ISSN (Print) - 0012-9976 | ISSN (Online) - 2349-8846
-A A +A

Insidious Infringement of Forest Rights

The draft Indian Forest Act, 2019 is a travesty of basic constitutional rights and principles.

The draft Indian Forest Act(IFA), 2019, proposes the introduction of a repressive policing regime by bestowing more powers on the forest bureaucracy for the governance of about 7,08,273 square kilometres of India’s forests, while also incorporating provisions for commercialising forestry in accordance with the tenets of neo-liberal policy.

It introduces coercive measures that would undermine some of the provisions in the Forest Rights Act (FRA), 2006, and proposes amendments that override the legislative and executive powers of the state governments. The 2019 draft has now been circulated to the states for their feedback and comments. It is noteworthy that this draft law has come in the aftermath of the Supreme Court’s controversial order of 13 February after the central government failed to defend theFRA. It is also ironic that the National Democratic Alliance government, in the run-up to the general elections, has the impudence to circulate a proposed law that would completely deny and severely curtail the rights of socially marginalised groups.

The regressive and contentious draft law has made major amendments to theIFA, 1927 by conceding a certain amount of veto power to forest officials, overriding the provisions in theFRA. The most controversial provisions in the draft law relate not only to the granting of quasi-judicial powers to the forest bureaucracy, but also to the indemnity provided to forest officials for using firearms in order to prevent forest-related violations. On a suspicion of committing a forest-related crime, as defined by the proposed act, the amendments empower forest officials to shoot, search, seize property, and arrest citizens, while the burden of proving innocence would lie solely on the accused. On the other hand, forest officials would be accorded legal protection akin to what is provided to soldiers stationed in conflict zones under the Armed Forces (Special Powers) Act, 1958.

Another politically subversive measure which would undermine theFRA is that, in consultation with the central government, the state governments are conferred the powers to commute rights provided under it, if such rights would hamper conservation. This would be done by paying money or granting land instead to forest dwellers. This would eventually lead to their eviction from forests, blatantly violating the rights of forest-dependent communities who have been subjected to various forms of historical injustices by colonial as well as successive elected governments.

The draft law further proposes that if the rules framed by the centre come into conflict with those of the states, then the former would prevail over the latter. These go against the principles on which the federal relations between the centre and the states are framed in the Constitution. In addition, by proposing a system of “village forests” that bypasses the role of gram sabhas, these violate the principles of decentralised governance. Therefore, these amendments, if implemented, would undermine the basic rights and principles accorded by the Constitution to the states and its citizens.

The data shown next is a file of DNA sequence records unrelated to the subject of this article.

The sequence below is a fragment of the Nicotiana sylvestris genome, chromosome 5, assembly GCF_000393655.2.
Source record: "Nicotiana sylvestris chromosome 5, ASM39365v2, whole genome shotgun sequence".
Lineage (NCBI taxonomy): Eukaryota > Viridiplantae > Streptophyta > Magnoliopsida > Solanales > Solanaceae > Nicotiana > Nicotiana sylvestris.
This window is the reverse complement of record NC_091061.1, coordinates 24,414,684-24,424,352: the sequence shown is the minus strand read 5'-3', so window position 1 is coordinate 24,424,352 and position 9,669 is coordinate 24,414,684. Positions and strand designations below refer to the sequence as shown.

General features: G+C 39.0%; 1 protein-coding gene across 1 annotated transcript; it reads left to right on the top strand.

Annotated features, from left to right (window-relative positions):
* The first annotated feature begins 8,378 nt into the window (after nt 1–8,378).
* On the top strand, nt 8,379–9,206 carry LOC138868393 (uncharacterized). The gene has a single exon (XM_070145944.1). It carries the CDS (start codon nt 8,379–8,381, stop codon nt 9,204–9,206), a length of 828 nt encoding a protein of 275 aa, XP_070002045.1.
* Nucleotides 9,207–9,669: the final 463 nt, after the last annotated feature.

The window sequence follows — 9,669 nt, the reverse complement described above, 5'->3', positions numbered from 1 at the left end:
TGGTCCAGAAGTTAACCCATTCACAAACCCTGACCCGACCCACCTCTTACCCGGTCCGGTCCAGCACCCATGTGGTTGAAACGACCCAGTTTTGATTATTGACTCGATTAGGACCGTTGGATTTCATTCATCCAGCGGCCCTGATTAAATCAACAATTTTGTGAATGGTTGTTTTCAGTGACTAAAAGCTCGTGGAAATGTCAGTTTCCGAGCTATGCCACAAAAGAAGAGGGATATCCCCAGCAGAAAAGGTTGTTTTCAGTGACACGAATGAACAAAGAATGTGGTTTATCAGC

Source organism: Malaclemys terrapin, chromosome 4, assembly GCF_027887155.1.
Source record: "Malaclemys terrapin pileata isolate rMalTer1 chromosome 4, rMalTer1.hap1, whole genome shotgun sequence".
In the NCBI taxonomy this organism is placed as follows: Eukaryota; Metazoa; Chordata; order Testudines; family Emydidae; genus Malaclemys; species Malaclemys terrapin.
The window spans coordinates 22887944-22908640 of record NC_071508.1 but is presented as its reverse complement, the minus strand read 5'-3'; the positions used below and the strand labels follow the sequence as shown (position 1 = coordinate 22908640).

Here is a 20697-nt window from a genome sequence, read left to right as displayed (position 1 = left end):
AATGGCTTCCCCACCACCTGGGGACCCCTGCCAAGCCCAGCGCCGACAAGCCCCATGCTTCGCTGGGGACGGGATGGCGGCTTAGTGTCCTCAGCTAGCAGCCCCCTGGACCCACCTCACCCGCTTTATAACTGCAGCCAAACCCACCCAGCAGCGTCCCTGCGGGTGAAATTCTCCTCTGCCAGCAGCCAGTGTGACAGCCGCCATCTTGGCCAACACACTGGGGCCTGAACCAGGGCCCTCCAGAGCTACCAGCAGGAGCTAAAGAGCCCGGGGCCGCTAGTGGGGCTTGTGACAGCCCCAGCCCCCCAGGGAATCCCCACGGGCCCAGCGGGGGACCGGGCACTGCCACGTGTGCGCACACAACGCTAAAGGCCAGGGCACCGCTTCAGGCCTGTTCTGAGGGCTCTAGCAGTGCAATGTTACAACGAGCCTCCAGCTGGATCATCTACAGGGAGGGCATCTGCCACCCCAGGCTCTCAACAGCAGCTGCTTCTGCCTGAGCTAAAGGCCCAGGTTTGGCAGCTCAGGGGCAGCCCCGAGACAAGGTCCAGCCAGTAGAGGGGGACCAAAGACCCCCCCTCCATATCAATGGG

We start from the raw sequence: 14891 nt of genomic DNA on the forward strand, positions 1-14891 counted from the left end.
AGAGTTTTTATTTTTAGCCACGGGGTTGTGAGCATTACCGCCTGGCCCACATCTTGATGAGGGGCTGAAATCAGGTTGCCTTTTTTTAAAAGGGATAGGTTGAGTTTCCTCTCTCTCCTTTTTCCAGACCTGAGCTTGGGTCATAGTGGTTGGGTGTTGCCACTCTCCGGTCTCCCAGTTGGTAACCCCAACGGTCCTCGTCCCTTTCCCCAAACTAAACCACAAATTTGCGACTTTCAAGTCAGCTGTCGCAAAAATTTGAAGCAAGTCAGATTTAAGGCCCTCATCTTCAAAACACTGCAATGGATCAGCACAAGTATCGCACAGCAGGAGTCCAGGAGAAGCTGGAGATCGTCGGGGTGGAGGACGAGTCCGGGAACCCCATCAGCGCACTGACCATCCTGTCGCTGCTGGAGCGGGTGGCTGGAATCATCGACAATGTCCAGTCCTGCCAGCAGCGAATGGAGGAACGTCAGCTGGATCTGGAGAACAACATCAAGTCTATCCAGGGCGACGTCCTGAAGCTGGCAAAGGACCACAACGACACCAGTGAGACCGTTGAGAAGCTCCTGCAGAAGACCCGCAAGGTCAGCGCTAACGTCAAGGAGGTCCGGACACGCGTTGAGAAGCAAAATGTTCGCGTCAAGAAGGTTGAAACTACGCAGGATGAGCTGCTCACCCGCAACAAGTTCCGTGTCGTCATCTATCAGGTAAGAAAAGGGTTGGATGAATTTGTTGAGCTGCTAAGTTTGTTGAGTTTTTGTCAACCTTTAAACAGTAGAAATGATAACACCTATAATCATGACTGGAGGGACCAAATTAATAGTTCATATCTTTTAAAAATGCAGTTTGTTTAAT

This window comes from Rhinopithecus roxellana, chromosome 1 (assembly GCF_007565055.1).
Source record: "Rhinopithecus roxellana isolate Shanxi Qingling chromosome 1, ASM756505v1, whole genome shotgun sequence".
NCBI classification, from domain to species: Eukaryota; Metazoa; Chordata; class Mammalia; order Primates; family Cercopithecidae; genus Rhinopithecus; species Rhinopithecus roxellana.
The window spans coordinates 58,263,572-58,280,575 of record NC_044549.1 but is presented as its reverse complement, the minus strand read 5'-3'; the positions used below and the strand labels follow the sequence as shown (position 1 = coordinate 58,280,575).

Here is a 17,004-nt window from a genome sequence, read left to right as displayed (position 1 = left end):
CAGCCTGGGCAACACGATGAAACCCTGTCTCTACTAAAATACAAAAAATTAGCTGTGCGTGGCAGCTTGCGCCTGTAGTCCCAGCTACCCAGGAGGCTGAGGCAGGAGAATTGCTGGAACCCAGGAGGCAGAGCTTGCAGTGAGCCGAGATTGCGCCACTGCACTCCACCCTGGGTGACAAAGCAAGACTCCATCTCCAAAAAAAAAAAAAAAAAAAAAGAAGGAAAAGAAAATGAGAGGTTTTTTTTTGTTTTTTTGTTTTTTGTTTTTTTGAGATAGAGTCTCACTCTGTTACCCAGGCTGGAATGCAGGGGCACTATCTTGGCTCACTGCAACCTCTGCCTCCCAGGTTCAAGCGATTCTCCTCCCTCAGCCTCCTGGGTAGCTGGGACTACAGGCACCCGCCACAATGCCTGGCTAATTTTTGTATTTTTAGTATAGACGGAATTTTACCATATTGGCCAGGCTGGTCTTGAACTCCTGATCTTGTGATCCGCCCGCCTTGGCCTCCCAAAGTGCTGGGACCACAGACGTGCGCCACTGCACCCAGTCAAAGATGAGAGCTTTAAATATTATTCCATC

With regard to commercialisation of forestry, the provisions include measures to privatise forests as well as to introduce “production forests.” These would further infringe upon theFRA and undermine the democratic governance of forests by drastically altering the stakes of the actors, unsettle existing cooperative or joint arrangements for the use of forestlands and common property resources, and offer opportunities for private accumulation at the cost of impoverished and marginalised groups.

Why would the government at the centre push for an authoritarian forest regime that would effectively endanger and curtail the civil liberties of the forest dwellers—who are among the most socially and economically marginalised groups, especially indigenous communities/Adivasis dependent on forest produce for livelihood—and transform India’s forests into an arena for conflict? Why is the government amending laws against the interests of traditional forest dwellers disregarding theFRA, while also being indifferent to or failing to protect their rights? Moreover, an attempt at amending laws without initiating a rigorous political or public discussion is appalling.

It is unfortunate that in a country where poverty is concentrated in Adivasi pockets in lagging regions and where inequality has been exacerbating over time, matters regarding forest governance and forest rights are perceived as non-issues, with the major political parties disregarding pivotal issues concerning forest-dependent populations. While the Congress party has proposed a comprehensive framework for the involvement of local communities in the management of forests, the manifesto of the Bharatiya Janata Party does not discuss issues regarding the implementation of theFRA at all.

However, in the interest of forest-dependent communities, it is crucial that the oppressive and unfair amendments to the forest laws are repealed, and a pro-poor and democratic approach to forest governance is adopted; for, if implemented, these amendments would engender new forms of inequality and disenfranchisement in the event of a state-led deterritorialisation of the forestlands.

Updated On : 16th Apr, 2019


(-) Hide

EPW looks forward to your comments. Please note that comments are moderated as per our comments policy. They may take some time to appear. A comment, if suitable, may be selected for publication in the Letters pages of EPW.

Back to Top